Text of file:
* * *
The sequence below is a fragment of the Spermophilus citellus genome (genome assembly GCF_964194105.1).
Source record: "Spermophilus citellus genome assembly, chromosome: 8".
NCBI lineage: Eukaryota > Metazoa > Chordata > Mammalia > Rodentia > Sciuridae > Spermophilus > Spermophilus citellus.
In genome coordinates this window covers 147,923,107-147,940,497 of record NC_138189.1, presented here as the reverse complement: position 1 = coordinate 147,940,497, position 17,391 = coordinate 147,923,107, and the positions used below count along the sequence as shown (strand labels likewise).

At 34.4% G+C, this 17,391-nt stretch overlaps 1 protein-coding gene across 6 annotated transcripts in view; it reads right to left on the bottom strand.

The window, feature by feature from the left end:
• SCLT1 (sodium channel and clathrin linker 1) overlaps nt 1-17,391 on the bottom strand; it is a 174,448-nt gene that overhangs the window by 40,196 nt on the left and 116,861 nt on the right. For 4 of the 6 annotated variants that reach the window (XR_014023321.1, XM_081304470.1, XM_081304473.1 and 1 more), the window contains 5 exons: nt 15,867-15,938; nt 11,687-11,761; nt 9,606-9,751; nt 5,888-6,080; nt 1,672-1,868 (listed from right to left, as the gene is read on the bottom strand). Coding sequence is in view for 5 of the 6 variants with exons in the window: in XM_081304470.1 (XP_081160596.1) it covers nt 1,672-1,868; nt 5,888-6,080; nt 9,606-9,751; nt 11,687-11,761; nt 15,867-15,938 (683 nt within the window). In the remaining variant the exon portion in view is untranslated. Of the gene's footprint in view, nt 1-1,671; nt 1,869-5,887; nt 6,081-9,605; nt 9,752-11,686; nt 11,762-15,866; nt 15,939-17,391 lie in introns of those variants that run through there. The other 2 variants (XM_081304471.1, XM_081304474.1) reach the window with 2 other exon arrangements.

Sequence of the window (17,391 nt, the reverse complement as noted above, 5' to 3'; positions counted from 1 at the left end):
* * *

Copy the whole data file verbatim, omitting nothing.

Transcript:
The sequence below is a fragment of the Spermophilus citellus genome (genome assembly GCF_964194105.1).
Source record: "Spermophilus citellus genome assembly, chromosome: 8".
NCBI lineage: Eukaryota > Metazoa > Chordata > Mammalia > Rodentia > Sciuridae > Spermophilus > Spermophilus citellus.
In genome coordinates this window covers 147,923,107-147,940,497 of record NC_138189.1, presented here as the reverse complement: position 1 = coordinate 147,940,497, position 17,391 = coordinate 147,923,107, and the positions used below count along the sequence as shown (strand labels likewise).

At 34.4% G+C, this 17,391-nt stretch overlaps 1 protein-coding gene across 6 annotated transcripts in view; it reads right to left on the bottom strand.

The window, feature by feature from the left end:
• SCLT1 (sodium channel and clathrin linker 1) overlaps nt 1-17,391 on the bottom strand; it is a 174,448-nt gene that overhangs the window by 40,196 nt on the left and 116,861 nt on the right. For 4 of the 6 annotated variants that reach the window (XR_014023321.1, XM_081304470.1, XM_081304473.1 and 1 more), the window contains 5 exons: nt 15,867-15,938; nt 11,687-11,761; nt 9,606-9,751; nt 5,888-6,080; nt 1,672-1,868 (listed from right to left, as the gene is read on the bottom strand). Coding sequence is in view for 5 of the 6 variants with exons in the window: in XM_081304470.1 (XP_081160596.1) it covers nt 1,672-1,868; nt 5,888-6,080; nt 9,606-9,751; nt 11,687-11,761; nt 15,867-15,938 (683 nt within the window). In the remaining variant the exon portion in view is untranslated. Of the gene's footprint in view, nt 1-1,671; nt 1,869-5,887; nt 6,081-9,605; nt 9,752-11,686; nt 11,762-15,866; nt 15,939-17,391 lie in introns of those variants that run through there. The other 2 variants (XM_081304471.1, XM_081304474.1) reach the window with 2 other exon arrangements.

Sequence of the window (17,391 nt, the reverse complement as noted above, 5' to 3'; positions counted from 1 at the left end):